US City Approves Sweeping Ban on Homeless Encampments Near Schools


Homeless encampments that have sprung up in nearly every Los Angeles neighborhood will no longer be allowed within 500 feet (152 meters) of schools and daycare centers under a sweeping ban passed Tuesday during a City Council meeting interrupted by protesters. They said the law criminalizes homelessness.

The council voted 11-3 to broadly expand an existing ban on sitting, sleeping or camping that previously only applied to council-specified schools and daycare centers.

The meeting was suspended before the vote when dozens of protesters shouted their opposition to the measure and police officers cleared the council chamber. One person was arrested, Los Angeles Police Department Officer Annie Hernandez said.

Protesters also rallied outside City Hall, chanting “Abolish 41.18,” a reference to the law that prohibits encampments on highway overpasses, around train tracks, near loading docks, in libraries and other places.

The final vote, which applies to the city’s public and private schools, came after two previous votes, including one last week that was also interrupted by a raucous protest.

Los Angeles is one of many cities struggling to deal with a surge in homelessness and large encampments scattered along sidewalks that have sparked public protests.

Supporters of the blanket ban said homeless encampments pose a threat to the health and safety of school children, especially due to the disturbing presence of people with drug addictions or mental illness.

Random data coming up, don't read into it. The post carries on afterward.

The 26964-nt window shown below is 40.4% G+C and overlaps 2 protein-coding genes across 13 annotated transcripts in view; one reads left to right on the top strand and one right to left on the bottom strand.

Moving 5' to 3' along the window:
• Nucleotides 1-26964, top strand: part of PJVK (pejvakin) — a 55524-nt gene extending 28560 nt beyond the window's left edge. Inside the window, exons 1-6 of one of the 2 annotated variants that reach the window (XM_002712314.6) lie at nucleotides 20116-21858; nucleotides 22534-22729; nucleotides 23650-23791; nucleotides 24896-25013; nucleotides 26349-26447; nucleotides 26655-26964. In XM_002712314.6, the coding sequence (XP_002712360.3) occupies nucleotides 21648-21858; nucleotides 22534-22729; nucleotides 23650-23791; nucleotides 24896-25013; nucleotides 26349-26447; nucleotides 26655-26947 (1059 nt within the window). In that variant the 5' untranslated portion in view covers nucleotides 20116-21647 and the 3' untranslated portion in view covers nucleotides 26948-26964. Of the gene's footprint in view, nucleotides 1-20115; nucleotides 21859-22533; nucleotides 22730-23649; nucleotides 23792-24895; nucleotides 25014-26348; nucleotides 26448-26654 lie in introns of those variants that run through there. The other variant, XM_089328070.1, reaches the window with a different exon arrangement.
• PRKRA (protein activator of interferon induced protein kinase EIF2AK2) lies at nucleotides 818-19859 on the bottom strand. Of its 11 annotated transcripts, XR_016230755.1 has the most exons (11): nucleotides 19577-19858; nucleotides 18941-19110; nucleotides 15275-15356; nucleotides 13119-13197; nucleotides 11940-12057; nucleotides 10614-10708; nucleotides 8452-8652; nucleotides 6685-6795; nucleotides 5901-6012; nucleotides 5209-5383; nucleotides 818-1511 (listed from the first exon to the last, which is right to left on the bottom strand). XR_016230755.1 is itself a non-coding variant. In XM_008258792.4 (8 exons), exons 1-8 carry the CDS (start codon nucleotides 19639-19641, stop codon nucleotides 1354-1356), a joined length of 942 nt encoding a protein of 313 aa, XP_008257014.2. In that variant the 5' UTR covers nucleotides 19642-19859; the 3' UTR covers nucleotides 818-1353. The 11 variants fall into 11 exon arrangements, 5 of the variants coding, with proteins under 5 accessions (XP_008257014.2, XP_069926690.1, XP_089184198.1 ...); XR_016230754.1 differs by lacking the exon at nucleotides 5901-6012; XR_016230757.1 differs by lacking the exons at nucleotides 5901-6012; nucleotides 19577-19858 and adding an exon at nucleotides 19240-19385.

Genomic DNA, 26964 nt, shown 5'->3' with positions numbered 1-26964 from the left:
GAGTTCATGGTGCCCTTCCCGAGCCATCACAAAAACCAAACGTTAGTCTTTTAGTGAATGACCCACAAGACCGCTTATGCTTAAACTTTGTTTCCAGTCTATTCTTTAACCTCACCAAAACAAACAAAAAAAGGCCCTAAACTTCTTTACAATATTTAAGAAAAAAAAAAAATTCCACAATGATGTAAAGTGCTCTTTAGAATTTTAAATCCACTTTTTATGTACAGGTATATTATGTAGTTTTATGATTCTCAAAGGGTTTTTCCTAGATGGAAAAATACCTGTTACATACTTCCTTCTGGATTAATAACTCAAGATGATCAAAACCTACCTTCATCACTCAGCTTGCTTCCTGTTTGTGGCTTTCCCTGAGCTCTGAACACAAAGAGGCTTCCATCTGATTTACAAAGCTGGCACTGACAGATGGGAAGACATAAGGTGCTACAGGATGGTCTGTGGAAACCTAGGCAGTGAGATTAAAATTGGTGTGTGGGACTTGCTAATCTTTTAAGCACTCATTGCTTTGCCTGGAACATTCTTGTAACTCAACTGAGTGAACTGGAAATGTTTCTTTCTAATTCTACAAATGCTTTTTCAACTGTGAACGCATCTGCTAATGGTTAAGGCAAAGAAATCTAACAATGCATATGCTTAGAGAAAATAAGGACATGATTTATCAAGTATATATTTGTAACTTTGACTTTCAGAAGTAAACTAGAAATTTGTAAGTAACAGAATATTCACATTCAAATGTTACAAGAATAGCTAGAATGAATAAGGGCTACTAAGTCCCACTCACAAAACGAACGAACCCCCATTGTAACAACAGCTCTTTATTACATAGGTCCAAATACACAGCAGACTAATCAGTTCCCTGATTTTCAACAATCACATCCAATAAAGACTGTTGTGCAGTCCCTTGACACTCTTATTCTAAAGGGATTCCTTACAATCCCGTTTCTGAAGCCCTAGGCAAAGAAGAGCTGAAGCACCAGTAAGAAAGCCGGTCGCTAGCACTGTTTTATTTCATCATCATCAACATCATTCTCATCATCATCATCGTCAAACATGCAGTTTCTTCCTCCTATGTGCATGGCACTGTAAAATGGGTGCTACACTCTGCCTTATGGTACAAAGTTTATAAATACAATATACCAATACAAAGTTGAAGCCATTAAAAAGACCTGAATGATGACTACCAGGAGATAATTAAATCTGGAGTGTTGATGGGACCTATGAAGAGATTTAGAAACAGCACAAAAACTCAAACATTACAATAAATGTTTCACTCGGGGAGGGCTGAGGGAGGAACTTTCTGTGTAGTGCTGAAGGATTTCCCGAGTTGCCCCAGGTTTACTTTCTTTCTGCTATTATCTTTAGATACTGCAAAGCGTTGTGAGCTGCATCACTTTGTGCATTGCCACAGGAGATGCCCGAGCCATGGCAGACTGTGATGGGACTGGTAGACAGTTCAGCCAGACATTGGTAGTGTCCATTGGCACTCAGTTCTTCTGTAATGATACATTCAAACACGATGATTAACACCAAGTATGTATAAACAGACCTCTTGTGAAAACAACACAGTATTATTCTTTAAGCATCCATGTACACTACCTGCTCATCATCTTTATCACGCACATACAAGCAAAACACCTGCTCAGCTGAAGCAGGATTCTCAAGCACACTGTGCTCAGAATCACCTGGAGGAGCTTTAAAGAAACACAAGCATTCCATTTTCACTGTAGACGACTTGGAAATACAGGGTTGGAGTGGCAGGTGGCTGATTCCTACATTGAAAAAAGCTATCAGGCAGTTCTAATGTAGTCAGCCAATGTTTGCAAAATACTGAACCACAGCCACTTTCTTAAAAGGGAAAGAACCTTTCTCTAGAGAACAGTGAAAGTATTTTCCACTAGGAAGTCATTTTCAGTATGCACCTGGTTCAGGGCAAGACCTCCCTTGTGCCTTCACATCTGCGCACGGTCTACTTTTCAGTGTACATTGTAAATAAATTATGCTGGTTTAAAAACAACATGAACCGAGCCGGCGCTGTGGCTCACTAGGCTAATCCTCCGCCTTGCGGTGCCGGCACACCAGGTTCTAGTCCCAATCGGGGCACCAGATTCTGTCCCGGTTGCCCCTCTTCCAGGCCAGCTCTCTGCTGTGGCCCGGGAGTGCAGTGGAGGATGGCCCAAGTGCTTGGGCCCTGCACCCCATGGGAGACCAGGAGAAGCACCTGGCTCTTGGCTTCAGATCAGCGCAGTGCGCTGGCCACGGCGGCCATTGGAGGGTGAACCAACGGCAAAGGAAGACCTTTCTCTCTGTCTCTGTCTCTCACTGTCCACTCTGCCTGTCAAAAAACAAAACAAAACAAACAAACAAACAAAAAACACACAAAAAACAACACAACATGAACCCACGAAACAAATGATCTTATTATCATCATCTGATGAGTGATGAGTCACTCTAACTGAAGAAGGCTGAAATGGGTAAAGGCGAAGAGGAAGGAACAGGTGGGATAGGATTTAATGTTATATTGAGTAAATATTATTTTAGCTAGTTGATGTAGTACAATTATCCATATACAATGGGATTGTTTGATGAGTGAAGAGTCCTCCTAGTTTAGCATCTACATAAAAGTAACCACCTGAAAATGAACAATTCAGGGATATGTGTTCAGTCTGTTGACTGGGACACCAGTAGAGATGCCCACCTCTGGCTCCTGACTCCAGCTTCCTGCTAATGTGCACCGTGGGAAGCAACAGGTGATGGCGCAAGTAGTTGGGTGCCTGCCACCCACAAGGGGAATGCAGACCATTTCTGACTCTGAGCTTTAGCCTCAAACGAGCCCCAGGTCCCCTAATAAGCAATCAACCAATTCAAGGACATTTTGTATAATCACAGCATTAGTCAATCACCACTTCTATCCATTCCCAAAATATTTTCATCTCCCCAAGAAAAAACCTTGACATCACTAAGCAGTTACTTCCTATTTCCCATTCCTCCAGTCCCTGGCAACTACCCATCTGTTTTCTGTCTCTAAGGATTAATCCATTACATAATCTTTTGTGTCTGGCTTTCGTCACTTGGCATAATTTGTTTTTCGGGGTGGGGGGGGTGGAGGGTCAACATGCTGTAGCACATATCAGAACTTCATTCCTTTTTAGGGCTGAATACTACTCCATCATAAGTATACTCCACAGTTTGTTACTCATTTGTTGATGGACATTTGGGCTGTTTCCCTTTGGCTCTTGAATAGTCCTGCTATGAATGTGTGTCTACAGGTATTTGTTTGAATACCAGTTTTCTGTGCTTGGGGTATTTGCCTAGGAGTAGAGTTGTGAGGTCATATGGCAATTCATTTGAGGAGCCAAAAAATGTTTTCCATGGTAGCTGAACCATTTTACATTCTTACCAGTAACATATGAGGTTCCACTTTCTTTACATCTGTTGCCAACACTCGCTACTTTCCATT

“This is something to protect the children of our city,” Councilman Paul Koretz said before voting on the measure. He said “asking people in a camp to move a few hundred feet” should be an easy decision if it means children have a safer path to and from school.

Around 750 public school sites are located within Los Angeles and nearly 1,000 commercial daycare businesses are registered with the city. The new public school year begins next Monday.

Opponents of the ban, including homeless advocates, said it would further criminalize the homeless and waste resources better spent on outreach and connecting people in need with services.

Homeless residents are much more likely to be victims of violence than perpetrators, the nonprofit organization People Assisting The Homeless, or PATH, said in a statement opposing the measure.

“Enforcement of anti-encampment ordinances, then, only displaces people and makes it difficult for trained extension staff to re-establish trust. Residents of cleared encampments, unless connected to stable permanent housing through a trauma-informed case management process, they often return to places without shelter. homeless people,” PATH said in a statement.

The measure must be signed by Los Angeles Mayor Eric Garcetti before it goes into effect, and his office did not immediately respond to phone and email messages seeking comment.

The ban comes as several hotels are poised to end their participation in the state’s Project Roomkey, which paid hotels to provide hundreds of rooms to people without shelter.

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